Property tax errors are a long-standing problem in Baltimore, Maryland, according to investigations by the local newspaper. The Baltimore Sun reports errors the past few years have cost the city more than $2 million in lost taxes.
Calls for an Audit
The stories about property tax errors recently spurred calls for an immediate audit of the city's Finance Department. Councilman Carl Stokes, who chairs the taxation committee, sponsored the audit resolution and a majority of the council supported the idea.
Stokes is also pushing a separate proposal to privatize tax calculations and collections to end what he calls "the chronic and costly tax errors plaguing Baltimore.”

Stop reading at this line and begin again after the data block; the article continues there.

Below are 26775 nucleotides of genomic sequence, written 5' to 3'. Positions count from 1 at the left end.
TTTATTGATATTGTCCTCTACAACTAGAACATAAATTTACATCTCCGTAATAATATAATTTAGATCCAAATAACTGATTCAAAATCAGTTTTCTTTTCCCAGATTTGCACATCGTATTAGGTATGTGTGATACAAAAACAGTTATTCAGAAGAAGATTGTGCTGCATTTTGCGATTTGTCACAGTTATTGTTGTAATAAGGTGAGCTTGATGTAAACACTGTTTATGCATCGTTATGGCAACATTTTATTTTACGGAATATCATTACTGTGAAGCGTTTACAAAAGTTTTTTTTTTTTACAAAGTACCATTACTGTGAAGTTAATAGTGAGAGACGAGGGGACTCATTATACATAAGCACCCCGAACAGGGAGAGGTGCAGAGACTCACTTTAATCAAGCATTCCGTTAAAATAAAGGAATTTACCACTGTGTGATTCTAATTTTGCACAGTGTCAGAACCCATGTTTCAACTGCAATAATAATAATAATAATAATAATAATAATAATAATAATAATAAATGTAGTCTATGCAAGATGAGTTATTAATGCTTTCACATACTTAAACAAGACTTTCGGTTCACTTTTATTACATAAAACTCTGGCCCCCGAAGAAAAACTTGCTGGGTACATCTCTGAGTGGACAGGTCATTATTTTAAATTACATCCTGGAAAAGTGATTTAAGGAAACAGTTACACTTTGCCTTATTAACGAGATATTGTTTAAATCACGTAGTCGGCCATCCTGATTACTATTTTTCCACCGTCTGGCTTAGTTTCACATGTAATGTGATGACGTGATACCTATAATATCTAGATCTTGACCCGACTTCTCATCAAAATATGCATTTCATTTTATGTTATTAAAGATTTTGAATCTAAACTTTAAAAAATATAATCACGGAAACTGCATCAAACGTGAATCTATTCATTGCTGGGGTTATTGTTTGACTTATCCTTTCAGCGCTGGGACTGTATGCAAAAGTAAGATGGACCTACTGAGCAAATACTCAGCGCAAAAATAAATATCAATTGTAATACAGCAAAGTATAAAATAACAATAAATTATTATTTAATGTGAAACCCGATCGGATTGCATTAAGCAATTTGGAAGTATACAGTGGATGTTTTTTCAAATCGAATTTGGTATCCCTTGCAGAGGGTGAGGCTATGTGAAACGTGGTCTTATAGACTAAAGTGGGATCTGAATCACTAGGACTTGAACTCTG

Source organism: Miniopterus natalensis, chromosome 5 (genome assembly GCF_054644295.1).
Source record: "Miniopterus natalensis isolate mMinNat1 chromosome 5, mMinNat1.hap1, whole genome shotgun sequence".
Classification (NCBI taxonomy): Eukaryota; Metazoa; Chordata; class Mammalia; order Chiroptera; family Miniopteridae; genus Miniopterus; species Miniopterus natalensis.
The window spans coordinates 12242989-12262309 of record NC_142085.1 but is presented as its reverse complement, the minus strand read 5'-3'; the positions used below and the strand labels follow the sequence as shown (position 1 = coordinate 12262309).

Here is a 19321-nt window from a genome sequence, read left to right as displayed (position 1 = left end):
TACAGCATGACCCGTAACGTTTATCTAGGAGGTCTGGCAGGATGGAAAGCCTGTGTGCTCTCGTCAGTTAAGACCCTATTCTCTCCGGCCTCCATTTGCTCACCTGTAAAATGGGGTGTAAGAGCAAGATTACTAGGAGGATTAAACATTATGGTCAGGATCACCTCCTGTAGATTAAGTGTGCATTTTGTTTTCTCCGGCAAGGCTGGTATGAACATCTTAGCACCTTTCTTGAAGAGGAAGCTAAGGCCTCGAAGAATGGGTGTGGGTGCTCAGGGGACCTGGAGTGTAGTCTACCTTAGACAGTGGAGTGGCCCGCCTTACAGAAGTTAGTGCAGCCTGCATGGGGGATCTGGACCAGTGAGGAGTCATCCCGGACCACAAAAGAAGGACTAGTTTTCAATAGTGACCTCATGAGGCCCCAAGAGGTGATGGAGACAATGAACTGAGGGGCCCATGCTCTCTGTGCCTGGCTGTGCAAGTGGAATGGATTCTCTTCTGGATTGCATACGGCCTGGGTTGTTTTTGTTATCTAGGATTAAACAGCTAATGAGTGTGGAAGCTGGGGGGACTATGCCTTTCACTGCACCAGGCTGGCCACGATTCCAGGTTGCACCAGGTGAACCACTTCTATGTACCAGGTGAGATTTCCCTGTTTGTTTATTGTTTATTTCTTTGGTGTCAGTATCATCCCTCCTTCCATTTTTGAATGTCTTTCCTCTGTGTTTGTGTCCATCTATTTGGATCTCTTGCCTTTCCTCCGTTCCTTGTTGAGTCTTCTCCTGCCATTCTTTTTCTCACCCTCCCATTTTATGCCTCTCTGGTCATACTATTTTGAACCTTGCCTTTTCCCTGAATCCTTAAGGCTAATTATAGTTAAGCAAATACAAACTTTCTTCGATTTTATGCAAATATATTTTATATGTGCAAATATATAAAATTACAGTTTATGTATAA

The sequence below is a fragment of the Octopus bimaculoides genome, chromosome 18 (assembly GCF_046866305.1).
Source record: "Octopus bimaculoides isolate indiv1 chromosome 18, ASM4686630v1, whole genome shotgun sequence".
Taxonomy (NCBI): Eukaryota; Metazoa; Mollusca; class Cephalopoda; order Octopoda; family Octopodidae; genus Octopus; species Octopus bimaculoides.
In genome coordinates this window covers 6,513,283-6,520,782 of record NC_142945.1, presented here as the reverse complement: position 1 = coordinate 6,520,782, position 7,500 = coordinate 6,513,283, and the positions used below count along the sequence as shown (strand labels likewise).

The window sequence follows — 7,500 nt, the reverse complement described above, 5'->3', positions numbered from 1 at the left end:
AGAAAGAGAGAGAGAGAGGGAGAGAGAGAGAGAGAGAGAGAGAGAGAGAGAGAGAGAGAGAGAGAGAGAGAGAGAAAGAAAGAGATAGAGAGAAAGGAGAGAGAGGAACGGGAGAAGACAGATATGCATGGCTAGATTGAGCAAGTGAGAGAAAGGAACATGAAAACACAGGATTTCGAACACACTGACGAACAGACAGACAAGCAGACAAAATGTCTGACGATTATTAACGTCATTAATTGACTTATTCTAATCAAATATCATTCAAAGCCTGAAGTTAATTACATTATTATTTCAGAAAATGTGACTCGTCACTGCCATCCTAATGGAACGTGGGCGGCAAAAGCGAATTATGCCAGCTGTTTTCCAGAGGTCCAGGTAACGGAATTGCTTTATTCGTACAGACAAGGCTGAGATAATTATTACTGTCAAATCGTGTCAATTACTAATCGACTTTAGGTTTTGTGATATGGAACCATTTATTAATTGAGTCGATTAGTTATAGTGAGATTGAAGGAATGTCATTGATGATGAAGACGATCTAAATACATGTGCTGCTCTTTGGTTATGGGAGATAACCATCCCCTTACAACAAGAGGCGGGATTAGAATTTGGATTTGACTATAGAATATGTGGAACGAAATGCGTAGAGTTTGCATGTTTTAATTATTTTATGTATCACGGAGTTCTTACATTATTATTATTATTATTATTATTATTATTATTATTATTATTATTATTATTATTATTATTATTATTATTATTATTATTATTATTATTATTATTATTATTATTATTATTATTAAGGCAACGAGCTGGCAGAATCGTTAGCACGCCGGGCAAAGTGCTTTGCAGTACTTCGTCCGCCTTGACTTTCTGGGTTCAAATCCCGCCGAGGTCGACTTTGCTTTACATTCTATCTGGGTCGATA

Wait and See
Mayor Stephanie Rawlings-Blake believes an immediate audit is not necessary. She formed a Billing Integrity Unit that has been able to remedy errors involving several types of property tax breaks:
Commercial Enterprise Zone credits
Brownfields credits for sites with past environmental contamination
Historic tax credits for renovating old buildings
Properties with tax exempt status
The Mayor is urging officials to wait until next summer to order an audit because by then, a new automated system will be in place. "We're not against audits," she said. "We just want to make sure they're done is a timely way and are not wasteful of the taxpayers' money."